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A year ago, it seemed unimaginable. Trade Chris Paul? Fans in New Orleans would sooner ban jazz and jambalaya than see the Hornets deal their franchise's cornerstone. In 2008--09 Paul averaged 22.8 points and a league-high 11.0 assists, numbers that earned him a third consecutive All-Star nod. Yet the emergence this season of rookie point guard Darren Collison has opened the door for a possible post-Paul future in New Orleans.
Collison, the 21st pick, out of UCLA, is making a compelling case that he can handle the job. With Paul, 24, sidelined since Jan. 30 with an injured left knee, Collison, 22, has seamlessly moved into the starting role. Freed from the Bruins' structured system, he has thrived in the Hornets' pick-and-roll-heavy offense. In 32 games as a starter he is averaging 18.2 points and 9.1 assists, not far from Paul's averages of 20.4 and 11.2. Scouts praise his D and decision making while expressing surprise at his J: Collison is shooting 46.0% from the floor. Says Hornets coach and G.M. Jeff Bower, "He understands the job of the point guard, and he handles the responsibilities well." The rest of the league has noticed. Two team executives told SI that they planned on calling New Orleans about Collison in the off-season. The Hornets could package Collison with a bad contract (James Posey or Emeka Okafor) to gain financial flexibility.
Or the Hornets could keep both point guards. Contact on the perimeter has become an almost automatic whistle in the NBA, putting a premium on quicker guards. Bower says he plans on trying a Paul-Collison backcourt—even though both are just 6 feet tall—when Paul returns. "It's a dynamic situation," says Bower. "Both of them have speed and quickness and an ability to attack defenders. I'm excited to try it out."
Still, moving Paul is an option. With average attendance down nearly 2,000 from last year, ownership ordered the front office to pare enough payroll to get under the luxury tax. Multiple sources say the team is under the same mandate for next season, which as of now would begin with the Hornets' roughly $6 million over the tax threshold. Paul—who is due $14.9 million next season—has already expressed frustration over the cost-cutting moves. If the team isn't willing to build around him, it could opt to rebuild without him. If so, Paul would become, in the words of one G.M., "the most sought-after trade piece in history." The Hornets could name their price. Says a Western Conference G.M., "Every team in the league would call and offer to take on all their bad contracts with Paul."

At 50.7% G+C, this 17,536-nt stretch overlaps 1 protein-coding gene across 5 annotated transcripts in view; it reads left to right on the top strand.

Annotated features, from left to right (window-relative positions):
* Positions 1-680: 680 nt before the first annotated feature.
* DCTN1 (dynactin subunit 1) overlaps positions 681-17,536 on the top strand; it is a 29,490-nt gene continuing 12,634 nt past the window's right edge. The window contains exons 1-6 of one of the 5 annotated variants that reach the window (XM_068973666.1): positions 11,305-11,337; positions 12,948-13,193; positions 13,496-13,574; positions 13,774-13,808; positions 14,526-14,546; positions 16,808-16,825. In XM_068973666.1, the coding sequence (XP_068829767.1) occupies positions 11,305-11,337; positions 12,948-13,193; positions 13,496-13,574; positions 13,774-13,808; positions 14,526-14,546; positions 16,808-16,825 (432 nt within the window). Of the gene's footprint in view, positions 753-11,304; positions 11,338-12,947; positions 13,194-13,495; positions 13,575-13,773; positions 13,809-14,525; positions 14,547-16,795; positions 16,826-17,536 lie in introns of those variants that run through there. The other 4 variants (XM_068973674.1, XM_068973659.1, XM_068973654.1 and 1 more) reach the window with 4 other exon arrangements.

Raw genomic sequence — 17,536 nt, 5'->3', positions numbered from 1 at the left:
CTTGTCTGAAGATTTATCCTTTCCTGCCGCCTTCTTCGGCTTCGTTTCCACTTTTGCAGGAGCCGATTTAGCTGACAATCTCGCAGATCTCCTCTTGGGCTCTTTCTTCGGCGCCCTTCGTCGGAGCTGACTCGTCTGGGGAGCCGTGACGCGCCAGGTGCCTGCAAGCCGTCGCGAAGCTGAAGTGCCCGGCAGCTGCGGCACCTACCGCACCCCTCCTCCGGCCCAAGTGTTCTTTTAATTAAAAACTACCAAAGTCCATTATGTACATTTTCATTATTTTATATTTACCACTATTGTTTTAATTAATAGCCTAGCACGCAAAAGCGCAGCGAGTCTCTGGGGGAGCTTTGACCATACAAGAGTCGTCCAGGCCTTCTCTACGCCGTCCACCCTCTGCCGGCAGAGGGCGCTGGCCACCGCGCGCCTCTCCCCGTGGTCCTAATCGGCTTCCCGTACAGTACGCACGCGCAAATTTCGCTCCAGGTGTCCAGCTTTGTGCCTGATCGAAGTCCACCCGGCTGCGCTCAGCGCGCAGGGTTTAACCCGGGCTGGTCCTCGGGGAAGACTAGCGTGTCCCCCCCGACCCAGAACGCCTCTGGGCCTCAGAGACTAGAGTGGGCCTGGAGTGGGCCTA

Bower says that he won't rush, hinting that he might use part of next season to evaluate whether Paul and Collison can work in tandem. Perhaps he is buying time to find an answer to this question: Just how much is the face of the franchise worth?
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A Western Conference scout on Philadelphia, which has lost 12 of 14: "They are having dunk contests before games; they are running plays sloppily or not all the way through; and they aren't listening to [coach] Eddie Jordan (below). They have quit. They know Eddie is gone [after the season], and they think they don't have to listen to him anymore. The thing is, they are making themselves look like a-------. These guys think that just because Eddie is gone they will be back [next year]. But nobody wants guys who give up when things go bad. Eddie's offense was a bad fit for this roster—they have to find a way to play more up-tempo—but these guys are embarrassing themselves. And everyone around the league knows it."